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Guest Gloria

Audio recording of BOD meetings by a member

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Guest Gloria

It has been a very challenging couple of years for our current BOD, resulting in most of the volunteers resigning from their positions and the resignation of three secretaries.  As a result, the minutes of the BOD meetings do not reflect the actual activities and motions made e.g., a member submitted two agenda items in letter form well before the deadline for submission.  The agenda items did not appear on the agenda.  The member was not notified of the omission in advance.  The president asked for a motion be made by the BOD to approve the agenda and a second.  The member then interjected "a point of discussion" regarding the missing items.  The member was told that agenda items were not submitted, but rather, a letter was submitted (which was not acknowledged in correspondence).   Consequently, the member stated that the agenda items were withdrawn due to the hostile remarks made by the board.    First, if a member submits an agenda item properly (it just so happened that they were included in a letter format), does the board have the right not to include it on the agenda?

My second question is......do members have the right to make an audio recording of Board meetings for their own use as long as they do not interfere with the proceedings?    It is my understanding that Florida statutes provide for this.  I record on my iPad while sitting in my seat so I can listen to the proceedings at my convenience.  It is easier than writing everything.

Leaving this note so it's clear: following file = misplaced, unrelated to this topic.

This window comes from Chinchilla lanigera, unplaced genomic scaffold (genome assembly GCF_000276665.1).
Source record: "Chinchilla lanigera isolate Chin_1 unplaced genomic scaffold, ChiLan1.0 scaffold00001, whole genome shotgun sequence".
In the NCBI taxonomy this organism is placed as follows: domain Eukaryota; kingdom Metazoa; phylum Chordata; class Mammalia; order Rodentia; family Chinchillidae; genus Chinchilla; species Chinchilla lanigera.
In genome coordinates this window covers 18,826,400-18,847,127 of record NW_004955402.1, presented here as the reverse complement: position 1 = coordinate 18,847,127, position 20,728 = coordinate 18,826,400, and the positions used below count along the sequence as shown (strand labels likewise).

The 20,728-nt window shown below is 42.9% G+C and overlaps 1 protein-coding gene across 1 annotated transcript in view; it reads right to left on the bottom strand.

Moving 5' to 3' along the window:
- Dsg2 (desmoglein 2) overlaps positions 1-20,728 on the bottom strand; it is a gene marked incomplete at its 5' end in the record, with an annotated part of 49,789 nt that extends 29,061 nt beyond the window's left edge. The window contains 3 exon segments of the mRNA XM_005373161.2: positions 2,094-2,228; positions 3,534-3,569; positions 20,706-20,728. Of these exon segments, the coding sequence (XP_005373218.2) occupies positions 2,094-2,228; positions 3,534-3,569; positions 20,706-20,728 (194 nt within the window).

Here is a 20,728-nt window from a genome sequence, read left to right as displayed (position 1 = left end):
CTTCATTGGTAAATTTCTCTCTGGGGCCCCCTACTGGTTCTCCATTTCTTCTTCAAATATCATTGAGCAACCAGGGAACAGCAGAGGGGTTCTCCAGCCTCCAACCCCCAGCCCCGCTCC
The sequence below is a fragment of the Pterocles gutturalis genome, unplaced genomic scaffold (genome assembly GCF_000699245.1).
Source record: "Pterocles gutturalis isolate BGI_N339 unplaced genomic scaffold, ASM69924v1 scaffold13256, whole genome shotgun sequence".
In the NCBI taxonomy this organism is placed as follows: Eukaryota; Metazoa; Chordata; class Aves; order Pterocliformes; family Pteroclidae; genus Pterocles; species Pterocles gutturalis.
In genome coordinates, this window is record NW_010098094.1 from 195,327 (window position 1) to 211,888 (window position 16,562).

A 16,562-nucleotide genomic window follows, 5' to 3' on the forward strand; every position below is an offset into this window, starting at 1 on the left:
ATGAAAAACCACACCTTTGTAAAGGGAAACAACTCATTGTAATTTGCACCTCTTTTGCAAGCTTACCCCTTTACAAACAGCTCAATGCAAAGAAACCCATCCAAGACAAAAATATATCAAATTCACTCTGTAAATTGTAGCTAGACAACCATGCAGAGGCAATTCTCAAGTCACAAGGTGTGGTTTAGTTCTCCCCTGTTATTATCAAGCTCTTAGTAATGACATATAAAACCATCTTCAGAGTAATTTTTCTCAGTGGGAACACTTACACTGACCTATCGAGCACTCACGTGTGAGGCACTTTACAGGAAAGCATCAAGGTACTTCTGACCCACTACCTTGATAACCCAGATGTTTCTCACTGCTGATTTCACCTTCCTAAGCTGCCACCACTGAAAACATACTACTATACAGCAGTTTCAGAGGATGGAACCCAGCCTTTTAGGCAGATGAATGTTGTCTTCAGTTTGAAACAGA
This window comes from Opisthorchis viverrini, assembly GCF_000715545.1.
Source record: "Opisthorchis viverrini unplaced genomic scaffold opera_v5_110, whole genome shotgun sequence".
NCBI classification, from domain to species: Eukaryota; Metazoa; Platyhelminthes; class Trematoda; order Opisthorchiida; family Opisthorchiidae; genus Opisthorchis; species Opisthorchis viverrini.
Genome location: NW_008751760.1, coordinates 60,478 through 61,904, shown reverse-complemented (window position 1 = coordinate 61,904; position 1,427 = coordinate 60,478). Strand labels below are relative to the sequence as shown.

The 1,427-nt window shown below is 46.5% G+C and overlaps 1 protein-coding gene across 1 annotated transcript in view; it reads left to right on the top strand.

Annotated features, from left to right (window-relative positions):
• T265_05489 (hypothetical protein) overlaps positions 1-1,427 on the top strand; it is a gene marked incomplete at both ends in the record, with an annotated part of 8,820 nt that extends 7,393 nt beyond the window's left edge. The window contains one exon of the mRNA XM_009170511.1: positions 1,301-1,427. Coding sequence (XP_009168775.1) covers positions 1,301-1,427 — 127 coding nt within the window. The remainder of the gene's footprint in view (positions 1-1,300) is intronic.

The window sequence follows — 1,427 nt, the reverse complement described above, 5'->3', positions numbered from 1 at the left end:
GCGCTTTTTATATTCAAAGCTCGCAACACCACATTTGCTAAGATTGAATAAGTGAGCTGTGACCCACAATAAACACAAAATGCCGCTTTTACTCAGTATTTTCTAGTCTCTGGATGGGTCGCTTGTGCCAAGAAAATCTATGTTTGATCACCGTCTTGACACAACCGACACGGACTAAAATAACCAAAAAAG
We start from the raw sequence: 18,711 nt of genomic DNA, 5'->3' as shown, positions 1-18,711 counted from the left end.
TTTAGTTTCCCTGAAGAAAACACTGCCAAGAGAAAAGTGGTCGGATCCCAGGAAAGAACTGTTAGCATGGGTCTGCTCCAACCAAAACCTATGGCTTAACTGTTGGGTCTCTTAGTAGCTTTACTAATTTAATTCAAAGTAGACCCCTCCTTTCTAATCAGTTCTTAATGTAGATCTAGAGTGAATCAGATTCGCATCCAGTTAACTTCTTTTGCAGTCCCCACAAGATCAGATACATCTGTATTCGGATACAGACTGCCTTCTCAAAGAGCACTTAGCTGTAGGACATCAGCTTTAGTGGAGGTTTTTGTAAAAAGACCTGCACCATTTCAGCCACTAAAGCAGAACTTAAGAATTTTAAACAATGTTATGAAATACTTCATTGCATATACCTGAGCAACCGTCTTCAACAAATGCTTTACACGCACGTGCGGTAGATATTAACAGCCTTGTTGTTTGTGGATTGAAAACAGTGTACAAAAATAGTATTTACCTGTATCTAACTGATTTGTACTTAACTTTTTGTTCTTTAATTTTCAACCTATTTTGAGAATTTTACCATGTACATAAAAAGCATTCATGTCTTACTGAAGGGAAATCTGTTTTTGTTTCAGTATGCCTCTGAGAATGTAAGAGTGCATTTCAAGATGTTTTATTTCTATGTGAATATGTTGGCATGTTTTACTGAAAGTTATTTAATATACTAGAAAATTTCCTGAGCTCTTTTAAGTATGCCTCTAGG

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I'm not sure I see the relevance of your example and background, since nothing in your example is about minutes.  Be that as it may, I will assume that by "member" you mean board member.  A body has the right to adopt its own agenda.  When the agenda is pending, it may be amended (by a majority vote), and after adoption, it may be amended by a 2/3 vote.  So, yes, as a body it can do what it wants as far as what to include, and the member is free to make relevant motions as well.  The member cannot force an unwilling assembly to consider an agenda item simply by submitting it by some date.  This is all, of course, unless your organization or relevant statutes provide other rules.

As to the second question, if an applicable procedural law says you can, then you can.  The law will, of course, have to be interpreted in the specific context, which is a task for a lawyer, not us.

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